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I am using a laptop ( windows 7 and 64 bit) I bought usb to parallel connector as i want to control the LED's through the data lines of the parallel pin( 25 pins)... So i am trying indirectly to use a LPT port.. please tell me how to go about.. The code works fine on desktop PC when connected to parallel port..

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    \$\begingroup\$ What code? We need to see what you are trying to do. \$\endgroup\$ – Majenko Jan 29 '12 at 8:51
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    \$\begingroup\$ What USB to parallel converter are you using? How is it not working exactly? How have you determined this? \$\endgroup\$ – Oli Glaser Jan 29 '12 at 8:57
  • \$\begingroup\$ Check if there are PCI/PIC-E parallel port cards available in your area. They almost always implement a real parallel port which can be used for experimenting with electronics and there are even some which may have parallel port and several serial ports available. If you're using a laptop, there are some ExpressCard devices which have a parallel port, but you need to be extra careful with them. ExpressCard has both PCI-E and USB and you need one which used PCI-E connection. The problem with them is that they're much more expensive than PCI/PCI-E cards and are rarer. \$\endgroup\$ – AndrejaKo Jan 29 '12 at 11:50
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    \$\begingroup\$ I am going to be nit-picky about 'converter' and 'connector'. USB is in no sense 'converted' to parallel, or serial, or anything else, it is not as simple as re-arranging the shape of the connector. USB is a bus, just as PCI is a bus; you never hear anyone make the mistake of 'converting PCI to serial', etc. You plug adapters into the USB bus that provide parallel ports, serial ports, etc., but 'adapter' shouldn't be confused with 'conversion'. Just wanted to belabor this point since this mistake is so commonly made with USB. \$\endgroup\$ – JustJeff Jan 29 '12 at 15:12
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I have never seen a gadget that claims to be a real usb-to-parallel converter. I have seen usb-to-printer-port converters, but they do just that: create a windows virtual printer port.

The difference between usb-to-printer converters and usb-to-serial converters is not so much the converter itself, but the (sad) fact that windows software often seems to use the windows serial port interface, so a usb-to-serial converter can sneak beneath that interface and preent itself to the unnkowing program as a serial port.

AFAIK there is no compareable windows parallel port interface, so windows programs use either the windows printer interface (which is at the level of print this file using this printer driver) or use the parallel port hardware directly. It is probably not totally impossible to emulate the parallel port in hardware, but I have not seen a product that does so. (but check AndrejanKo's comment)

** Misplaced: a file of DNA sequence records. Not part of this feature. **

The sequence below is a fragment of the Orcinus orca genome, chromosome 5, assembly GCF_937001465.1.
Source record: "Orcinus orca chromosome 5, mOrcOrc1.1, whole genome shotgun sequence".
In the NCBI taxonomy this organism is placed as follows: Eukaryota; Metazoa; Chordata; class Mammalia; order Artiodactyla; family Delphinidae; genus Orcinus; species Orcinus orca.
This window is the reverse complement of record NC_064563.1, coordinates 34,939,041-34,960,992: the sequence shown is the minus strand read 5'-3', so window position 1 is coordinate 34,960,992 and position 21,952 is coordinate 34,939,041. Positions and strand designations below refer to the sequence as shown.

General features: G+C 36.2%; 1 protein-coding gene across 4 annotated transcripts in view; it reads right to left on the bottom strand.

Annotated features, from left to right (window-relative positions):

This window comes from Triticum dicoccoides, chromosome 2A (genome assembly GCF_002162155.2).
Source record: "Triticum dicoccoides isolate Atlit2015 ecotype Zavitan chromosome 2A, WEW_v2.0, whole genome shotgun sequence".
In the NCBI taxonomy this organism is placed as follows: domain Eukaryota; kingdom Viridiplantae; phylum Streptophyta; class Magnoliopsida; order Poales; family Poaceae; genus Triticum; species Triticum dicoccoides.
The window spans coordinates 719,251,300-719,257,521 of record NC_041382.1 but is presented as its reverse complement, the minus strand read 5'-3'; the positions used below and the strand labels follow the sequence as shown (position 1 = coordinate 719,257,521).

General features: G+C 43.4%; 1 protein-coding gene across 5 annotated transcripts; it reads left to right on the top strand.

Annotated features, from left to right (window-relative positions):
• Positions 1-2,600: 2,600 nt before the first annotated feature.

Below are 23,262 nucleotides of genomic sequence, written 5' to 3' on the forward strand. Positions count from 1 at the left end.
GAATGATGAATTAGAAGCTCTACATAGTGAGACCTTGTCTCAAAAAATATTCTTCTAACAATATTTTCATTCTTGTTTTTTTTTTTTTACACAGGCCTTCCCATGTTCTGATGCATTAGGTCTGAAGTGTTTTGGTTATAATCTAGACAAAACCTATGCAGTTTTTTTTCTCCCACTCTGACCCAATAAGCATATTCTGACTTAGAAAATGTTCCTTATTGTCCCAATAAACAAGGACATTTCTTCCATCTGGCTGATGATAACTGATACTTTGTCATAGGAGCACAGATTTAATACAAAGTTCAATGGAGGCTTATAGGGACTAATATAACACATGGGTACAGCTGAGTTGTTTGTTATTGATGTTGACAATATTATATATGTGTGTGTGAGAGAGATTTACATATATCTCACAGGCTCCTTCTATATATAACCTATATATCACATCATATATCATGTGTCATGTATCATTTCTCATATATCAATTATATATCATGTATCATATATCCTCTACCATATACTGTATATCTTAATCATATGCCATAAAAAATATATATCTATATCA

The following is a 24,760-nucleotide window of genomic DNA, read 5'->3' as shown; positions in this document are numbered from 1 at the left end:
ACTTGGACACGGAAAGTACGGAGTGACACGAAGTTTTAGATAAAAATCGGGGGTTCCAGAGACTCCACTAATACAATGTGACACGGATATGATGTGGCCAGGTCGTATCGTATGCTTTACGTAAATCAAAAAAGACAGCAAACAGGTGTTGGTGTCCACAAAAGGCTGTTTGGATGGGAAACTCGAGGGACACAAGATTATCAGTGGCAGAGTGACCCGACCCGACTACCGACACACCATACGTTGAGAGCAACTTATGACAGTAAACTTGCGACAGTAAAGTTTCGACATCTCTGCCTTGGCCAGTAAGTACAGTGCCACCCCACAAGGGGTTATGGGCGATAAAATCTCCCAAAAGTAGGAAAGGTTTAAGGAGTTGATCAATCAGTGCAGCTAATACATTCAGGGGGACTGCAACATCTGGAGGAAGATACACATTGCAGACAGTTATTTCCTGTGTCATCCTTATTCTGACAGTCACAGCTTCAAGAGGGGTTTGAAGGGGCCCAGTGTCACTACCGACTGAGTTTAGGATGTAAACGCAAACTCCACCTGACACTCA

So for the hardware hacker an usb-to-serial converter can be almost as usefull as a real serial port, but an usb-to-parallel converter (which should be called usb-to-printer converter) is almost useless.

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    \$\begingroup\$ +1 absolutely. Traditionally the parallel port has been manipulated by writing directly to the hardware, eg port 0x3f8. You can't do this with USB. I would recommend some programmable USB device like, for instance, an Arduino or similar system which will allow you to manipulate the IO lines in the way you want through a USB (typically Serial) interface. \$\endgroup\$ – Majenko Jan 29 '12 at 10:39
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    \$\begingroup\$ There's this project that claims to have a USB to parallel port which should work like a real parallel port, but I haven't tried it yet, so I don't know how good it is. \$\endgroup\$ – AndrejaKo Jan 29 '12 at 11:53
  • \$\begingroup\$ Another issue which may not matter for controlling LEDs, but which is a big problem in many other situations, is that when using a hardware printer port, a fast PC can read data from the port and write output to the port whose value depends upon the data read, about a million times per second. When using full-speed USB, that can happen at most 1,000 times per second, and even with high-speed USB the fastest possible turnaround would only be 8,000 times/second--two full orders of magnitude slower than a hardware port. \$\endgroup\$ – supercat Apr 24 '12 at 17:51
  • \$\begingroup\$ @Majenko Note that 0x3f8 is typically COM1. You meant 0x378. \$\endgroup\$ – John Burger Jun 25 '16 at 7:57
  • \$\begingroup\$ Maybe. It's been a long time since I've had to do it. \$\endgroup\$ – Majenko Jun 25 '16 at 8:14
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Something like an FT245 is effectively a USB to parallel converter - as distinct from the commodity USB-to-printer converters sold at computer shops.

One could also build similar functionality using an USB enabled microcontroller which can have its program customized.

However, as the USB bus is packetized and has a fair amount of latency, it is a poor way to do "bit bang" type manipulations. When such are needed, it is better to move the "bit bang" logic to the USB microcontroller, and have the PC send higher level commands instead - getting back towards what the commodity printer adapters are an application-specific example of.

You might want to hunt recycling facilities for an old PC with an actual localbus printer port...

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